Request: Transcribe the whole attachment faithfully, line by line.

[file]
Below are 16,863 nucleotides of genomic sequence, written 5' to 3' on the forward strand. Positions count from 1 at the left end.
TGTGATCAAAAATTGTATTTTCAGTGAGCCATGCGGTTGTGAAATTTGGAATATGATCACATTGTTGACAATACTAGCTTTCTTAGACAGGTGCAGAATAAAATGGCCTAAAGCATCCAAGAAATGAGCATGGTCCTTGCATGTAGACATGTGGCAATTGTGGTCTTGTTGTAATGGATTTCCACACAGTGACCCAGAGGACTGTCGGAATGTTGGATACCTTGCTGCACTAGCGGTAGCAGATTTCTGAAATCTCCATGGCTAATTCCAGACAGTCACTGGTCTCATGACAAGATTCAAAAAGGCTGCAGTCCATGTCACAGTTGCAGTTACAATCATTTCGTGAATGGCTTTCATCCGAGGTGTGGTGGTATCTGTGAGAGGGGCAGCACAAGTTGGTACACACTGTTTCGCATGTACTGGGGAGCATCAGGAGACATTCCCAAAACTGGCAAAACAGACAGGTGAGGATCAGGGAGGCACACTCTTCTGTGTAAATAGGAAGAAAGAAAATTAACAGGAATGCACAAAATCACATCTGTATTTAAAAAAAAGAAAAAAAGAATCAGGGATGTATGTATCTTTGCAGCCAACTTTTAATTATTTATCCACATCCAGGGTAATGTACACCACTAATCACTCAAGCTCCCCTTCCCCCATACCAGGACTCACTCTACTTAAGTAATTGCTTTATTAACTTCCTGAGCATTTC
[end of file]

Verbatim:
Below are 16,863 nucleotides of genomic sequence, written 5' to 3' on the forward strand. Positions count from 1 at the left end.
TGTGATCAAAAATTGTATTTTCAGTGAGCCATGCGGTTGTGAAATTTGGAATATGATCACATTGTTGACAATACTAGCTTTCTTAGACAGGTGCAGAATAAAATGGCCTAAAGCATCCAAGAAATGAGCATGGTCCTTGCATGTAGACATGTGGCAATTGTGGTCTTGTTGTAATGGATTTCCACACAGTGACCCAGAGGACTGTCGGAATGTTGGATACCTTGCTGCACTAGCGGTAGCAGATTTCTGAAATCTCCATGGCTAATTCCAGACAGTCACTGGTCTCATGACAAGATTCAAAAAGGCTGCAGTCCATGTCACAGTTGCAGTTACAATCATTTCGTGAATGGCTTTCATCCGAGGTGTGGTGGTATCTGTGAGAGGGGCAGCACAAGTTGGTACACACTGTTTCGCATGTACTGGGGAGCATCAGGAGACATTCCCAAAACTGGCAAAACAGACAGGTGAGGATCAGGGAGGCACACTCTTCTGTGTAAATAGGAAGAAAGAAAATTAACAGGAATGCACAAAATCACATCTGTATTTAAAAAAAAGAAAAAAAGAATCAGGGATGTATGTATCTTTGCAGCCAACTTTTAATTATTTATCCACATCCAGGGTAATGTACACCACTAATCACTCAAGCTCCCCTTCCCCCATACCAGGACTCACTCTACTTAAGTAATTGCTTTATTAACTTCCTGAGCATTTC